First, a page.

#HowTo make a photobooth / Part 4 More slideshow and the photo booth script

#HowTo make a photobooth / Part 4 More slideshow and the photo booth script

Also see:

Part 1: #HowTo make a photobooth with i.MX processor based Utilite and Wandboard, Freedom KL25Z board
Part 2: #HowTo make a photobooth / Part 2 The new starting point
Part 3: #HowTo make a photobooth / Part 3 The new remote display


In the last week, all the ordered components arrived. The slideshow script progressed so that it now pulls the images from the web server running on the photo booth kiosk’s camera computer rather than using SAMBA file sharing. In addition, instead of checking the director index for a new image, the camera computer writes the number of the newest composite to a file on the web server.

The latest version of the script copies the image files locally and caches them. This allows the remote display to pull the images files only once, reducing network bandwidth. With SAMBA sharing, the files were transferred through the network every time they were displayed. Only the composite images are copied at this point but the whole set of raw images and print strips can be copied as well for redundant backup.

The camera computer can issue commands to the remote display(s) via a text file containing the command. So far, the commands implemented are clearcache, quit, reboot, and shutdown, all of which should be pretty self explanatory. More commands can be added as the need arises. These commands are issued in one directly only, to the remote displays. The camera computer has no way of knowing (at this point) if an issued command has been received and acted upon.

So here’s a photo of the remote display showing a test image with a Freescale logo’ed emblem for FTF 2015:


Instead of attaching another snapshot of the slideshow script, here’s a link to the github repository instead. There are vestiges of the original booth that remain in the slideshow code because that’s where the slideshow originated – the camera capture part was removed and just the image displaying parts were retained.

Now, moving on to the actual photo booth script… Here’s the link to the companion github repository for the code for the camera computer. There are comments in the code, which are hopefully readable. (It should also be noted that the author has little formal training in good coding practice, so please keep that in mind when perusing his pasta programming…)

Because a DSLR is not being used in this booth, the open source components libgphoto2 and piggyphoto are no longer required. To pull the images off the USB webcam, v4l2capture is used. The camera is put into video mode so that it’s always running. This allows the camera’s auto exposure system to continually adjust so that there need not be a wait for that before each still image is taken. This will have the later advantage of giving users a preview of what’s in the camera’s frame before the photos are snapped (this has yet to be implemented, however).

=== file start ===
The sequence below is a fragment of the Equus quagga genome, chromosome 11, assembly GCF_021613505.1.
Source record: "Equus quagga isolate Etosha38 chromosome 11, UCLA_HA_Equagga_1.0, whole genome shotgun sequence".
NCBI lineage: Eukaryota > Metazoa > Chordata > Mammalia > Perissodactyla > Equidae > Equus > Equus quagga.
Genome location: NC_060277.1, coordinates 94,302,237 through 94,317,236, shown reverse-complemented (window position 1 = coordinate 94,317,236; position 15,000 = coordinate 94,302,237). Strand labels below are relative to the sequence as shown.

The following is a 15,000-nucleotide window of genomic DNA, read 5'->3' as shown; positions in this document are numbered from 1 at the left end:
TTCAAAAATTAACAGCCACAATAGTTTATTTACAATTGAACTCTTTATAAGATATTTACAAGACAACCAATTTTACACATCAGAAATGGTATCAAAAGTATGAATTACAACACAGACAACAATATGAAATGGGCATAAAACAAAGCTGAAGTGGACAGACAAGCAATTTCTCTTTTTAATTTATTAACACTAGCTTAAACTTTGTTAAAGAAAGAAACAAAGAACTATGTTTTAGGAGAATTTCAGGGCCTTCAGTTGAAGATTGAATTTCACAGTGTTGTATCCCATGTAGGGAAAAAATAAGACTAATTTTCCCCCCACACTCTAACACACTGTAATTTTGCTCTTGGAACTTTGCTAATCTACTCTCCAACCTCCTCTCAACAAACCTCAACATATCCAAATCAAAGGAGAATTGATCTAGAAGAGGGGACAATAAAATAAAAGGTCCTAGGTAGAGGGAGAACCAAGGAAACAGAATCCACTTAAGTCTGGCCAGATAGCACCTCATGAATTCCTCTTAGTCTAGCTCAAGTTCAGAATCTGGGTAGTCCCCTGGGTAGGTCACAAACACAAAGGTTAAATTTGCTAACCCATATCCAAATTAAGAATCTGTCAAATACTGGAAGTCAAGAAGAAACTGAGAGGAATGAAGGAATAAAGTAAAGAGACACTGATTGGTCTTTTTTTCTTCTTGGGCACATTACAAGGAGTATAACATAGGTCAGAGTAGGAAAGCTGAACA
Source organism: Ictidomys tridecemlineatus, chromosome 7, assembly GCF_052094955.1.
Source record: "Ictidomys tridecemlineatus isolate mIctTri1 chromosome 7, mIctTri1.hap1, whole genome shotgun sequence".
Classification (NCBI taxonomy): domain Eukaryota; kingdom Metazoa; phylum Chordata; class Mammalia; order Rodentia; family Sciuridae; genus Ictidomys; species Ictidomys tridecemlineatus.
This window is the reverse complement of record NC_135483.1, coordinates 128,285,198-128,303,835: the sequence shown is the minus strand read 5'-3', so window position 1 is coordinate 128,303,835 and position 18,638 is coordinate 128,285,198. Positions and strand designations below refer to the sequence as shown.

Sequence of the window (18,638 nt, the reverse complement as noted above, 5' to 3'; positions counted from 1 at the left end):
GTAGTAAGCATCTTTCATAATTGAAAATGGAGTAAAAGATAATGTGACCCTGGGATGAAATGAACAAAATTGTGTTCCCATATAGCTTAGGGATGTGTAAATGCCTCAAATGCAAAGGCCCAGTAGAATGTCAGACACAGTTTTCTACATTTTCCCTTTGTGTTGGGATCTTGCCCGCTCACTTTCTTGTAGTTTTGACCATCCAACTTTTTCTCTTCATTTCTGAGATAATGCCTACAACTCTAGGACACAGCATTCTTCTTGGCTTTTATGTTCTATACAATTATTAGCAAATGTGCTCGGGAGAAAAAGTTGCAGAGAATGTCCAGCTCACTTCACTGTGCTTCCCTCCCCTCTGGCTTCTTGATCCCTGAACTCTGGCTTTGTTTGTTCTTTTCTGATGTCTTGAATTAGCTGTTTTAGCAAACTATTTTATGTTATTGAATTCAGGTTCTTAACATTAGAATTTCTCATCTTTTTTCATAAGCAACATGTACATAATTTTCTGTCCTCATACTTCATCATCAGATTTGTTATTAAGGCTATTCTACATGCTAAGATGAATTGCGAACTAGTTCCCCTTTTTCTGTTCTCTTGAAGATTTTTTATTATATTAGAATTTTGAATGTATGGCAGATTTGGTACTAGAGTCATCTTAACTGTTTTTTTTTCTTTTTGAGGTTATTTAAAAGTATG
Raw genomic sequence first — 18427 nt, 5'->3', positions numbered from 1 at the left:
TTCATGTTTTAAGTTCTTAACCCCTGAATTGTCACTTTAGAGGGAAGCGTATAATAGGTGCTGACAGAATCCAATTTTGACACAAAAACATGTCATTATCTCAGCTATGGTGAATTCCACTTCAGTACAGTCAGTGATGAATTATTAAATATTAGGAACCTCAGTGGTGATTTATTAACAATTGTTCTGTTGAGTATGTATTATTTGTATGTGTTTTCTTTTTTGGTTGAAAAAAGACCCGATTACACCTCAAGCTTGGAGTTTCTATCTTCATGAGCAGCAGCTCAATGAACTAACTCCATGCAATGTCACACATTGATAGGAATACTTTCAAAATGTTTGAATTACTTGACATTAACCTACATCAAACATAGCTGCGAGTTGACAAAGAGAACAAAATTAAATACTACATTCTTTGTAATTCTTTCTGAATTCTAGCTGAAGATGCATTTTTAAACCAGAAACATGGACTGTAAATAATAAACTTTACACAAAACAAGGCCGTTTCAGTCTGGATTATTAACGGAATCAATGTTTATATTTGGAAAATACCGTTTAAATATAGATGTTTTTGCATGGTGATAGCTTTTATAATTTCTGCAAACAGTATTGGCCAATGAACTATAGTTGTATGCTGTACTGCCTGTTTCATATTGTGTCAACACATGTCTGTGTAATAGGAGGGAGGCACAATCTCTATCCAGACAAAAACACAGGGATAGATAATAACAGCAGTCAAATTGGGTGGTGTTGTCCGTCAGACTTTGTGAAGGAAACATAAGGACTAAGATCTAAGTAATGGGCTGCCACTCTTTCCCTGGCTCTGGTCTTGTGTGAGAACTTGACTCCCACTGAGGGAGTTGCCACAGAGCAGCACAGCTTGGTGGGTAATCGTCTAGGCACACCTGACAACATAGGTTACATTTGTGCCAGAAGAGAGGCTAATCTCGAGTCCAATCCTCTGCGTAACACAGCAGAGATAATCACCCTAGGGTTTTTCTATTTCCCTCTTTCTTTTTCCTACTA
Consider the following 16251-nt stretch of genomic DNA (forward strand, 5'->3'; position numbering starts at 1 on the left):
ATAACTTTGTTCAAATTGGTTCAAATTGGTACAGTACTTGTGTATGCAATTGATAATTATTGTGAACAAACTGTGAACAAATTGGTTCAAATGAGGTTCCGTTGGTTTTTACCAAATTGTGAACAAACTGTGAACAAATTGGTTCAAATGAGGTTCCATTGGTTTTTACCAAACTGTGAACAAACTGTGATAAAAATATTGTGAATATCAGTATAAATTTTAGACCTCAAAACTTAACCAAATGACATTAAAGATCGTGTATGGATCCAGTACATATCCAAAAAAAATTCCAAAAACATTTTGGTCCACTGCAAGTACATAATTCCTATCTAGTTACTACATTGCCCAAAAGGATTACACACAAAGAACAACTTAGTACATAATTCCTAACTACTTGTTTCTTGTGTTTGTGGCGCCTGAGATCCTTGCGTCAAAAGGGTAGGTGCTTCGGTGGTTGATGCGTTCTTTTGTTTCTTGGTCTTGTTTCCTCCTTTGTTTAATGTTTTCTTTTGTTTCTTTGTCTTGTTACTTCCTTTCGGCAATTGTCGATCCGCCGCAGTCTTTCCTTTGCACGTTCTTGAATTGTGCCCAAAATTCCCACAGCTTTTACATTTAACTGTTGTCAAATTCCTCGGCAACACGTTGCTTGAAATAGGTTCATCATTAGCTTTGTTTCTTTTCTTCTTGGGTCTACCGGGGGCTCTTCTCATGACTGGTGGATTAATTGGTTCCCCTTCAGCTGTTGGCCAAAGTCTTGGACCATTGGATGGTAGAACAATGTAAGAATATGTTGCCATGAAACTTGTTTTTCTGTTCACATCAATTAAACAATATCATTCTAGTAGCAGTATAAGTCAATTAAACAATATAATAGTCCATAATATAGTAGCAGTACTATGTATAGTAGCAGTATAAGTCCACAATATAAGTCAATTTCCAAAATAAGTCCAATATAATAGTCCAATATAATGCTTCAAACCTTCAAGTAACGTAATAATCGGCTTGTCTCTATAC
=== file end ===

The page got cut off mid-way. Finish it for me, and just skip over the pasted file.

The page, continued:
The webcam’s aspect ratio does not match that of the Nikon DSLR, 1.7778:1 vs 1.5:1. I chose to crop the image from the webcam to the DSLR aspect ratio because it increased the vertical height in the frame with the given background width at FTF. Cropping the image also allowed using the composite generating portion of the photo booth script nearly as-is.

Here’s a shot of the photo booth script running with some branding added in. The Hummingboard can be seen in the center, it has the two orange connectors on it. Between the Hummingboard and the TV is the Teensy3.1.


Here’s a close up of the Teensy board. At the moment, there’s nothing connected to it, but the 52mm arcade button to the right of it soon will be via a custom interface board. The Teensy needs to be connected at the moment because the photo booth script expects a serial port (/dev/ttyACM0) to be connected. I have not yet modified the code so that a command line argument will ignore the serial port.


Some of the things still remaining to do:

  • adjust the timing of the prompts for photo booth script
  • build out the Teensy interface board for the big button and the admin keypad.
  • tweak the images used for prompting
  • add audio prompts and sound effects to the photo booth script
  • designing the clear plastic enclosure for it all so that it can be fabbed
  • add in code that uploads the composite images and post them to an album in Freescale’s social media

David DiCarlo is a hardware applications engineer for Freescale i.MX applications processors.

David DiCarlo
David DiCarlo
The human analog of a Swiss Army knife, David DiCarlo has been by providing hardware systems support for the past 17 years for the i.MX family of applications processors and audio digital signal processors, enabling customers to bring their products to market. Formally schooled as a material scientist (ceramics in particular), he plays an engineer by day and maker/re-maker the rest of the time.

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